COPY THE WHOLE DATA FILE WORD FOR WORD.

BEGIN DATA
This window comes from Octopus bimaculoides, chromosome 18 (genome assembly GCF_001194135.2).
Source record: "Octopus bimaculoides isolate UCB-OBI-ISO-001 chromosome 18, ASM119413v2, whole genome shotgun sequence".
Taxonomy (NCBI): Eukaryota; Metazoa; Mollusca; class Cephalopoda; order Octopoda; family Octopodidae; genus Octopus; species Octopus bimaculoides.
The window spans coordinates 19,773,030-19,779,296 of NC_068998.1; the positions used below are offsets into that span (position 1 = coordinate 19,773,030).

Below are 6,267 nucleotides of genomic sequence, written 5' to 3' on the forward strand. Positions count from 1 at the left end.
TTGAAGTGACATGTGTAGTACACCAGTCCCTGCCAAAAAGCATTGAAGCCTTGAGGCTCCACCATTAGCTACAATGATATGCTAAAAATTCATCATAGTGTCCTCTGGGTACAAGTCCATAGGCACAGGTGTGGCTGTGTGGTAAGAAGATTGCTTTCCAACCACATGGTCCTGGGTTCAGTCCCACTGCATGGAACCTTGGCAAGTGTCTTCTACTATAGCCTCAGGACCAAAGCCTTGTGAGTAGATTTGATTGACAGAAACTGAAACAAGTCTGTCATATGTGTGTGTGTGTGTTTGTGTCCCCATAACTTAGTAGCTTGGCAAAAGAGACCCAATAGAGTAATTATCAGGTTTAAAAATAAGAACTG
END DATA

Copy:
This window comes from Octopus bimaculoides, chromosome 18 (genome assembly GCF_001194135.2).
Source record: "Octopus bimaculoides isolate UCB-OBI-ISO-001 chromosome 18, ASM119413v2, whole genome shotgun sequence".
Taxonomy (NCBI): Eukaryota; Metazoa; Mollusca; class Cephalopoda; order Octopoda; family Octopodidae; genus Octopus; species Octopus bimaculoides.
The window spans coordinates 19,773,030-19,779,296 of NC_068998.1; the positions used below are offsets into that span (position 1 = coordinate 19,773,030).

Below are 6,267 nucleotides of genomic sequence, written 5' to 3' on the forward strand. Positions count from 1 at the left end.
TTGAAGTGACATGTGTAGTACACCAGTCCCTGCCAAAAAGCATTGAAGCCTTGAGGCTCCACCATTAGCTACAATGATATGCTAAAAATTCATCATAGTGTCCTCTGGGTACAAGTCCATAGGCACAGGTGTGGCTGTGTGGTAAGAAGATTGCTTTCCAACCACATGGTCCTGGGTTCAGTCCCACTGCATGGAACCTTGGCAAGTGTCTTCTACTATAGCCTCAGGACCAAAGCCTTGTGAGTAGATTTGATTGACAGAAACTGAAACAAGTCTGTCATATGTGTGTGTGTGTGTTTGTGTCCCCATAACTTAGTAGCTTGGCAAAAGAGACCCAATAGAGTAATTATCAGGTTTAAAAATAAGAACTG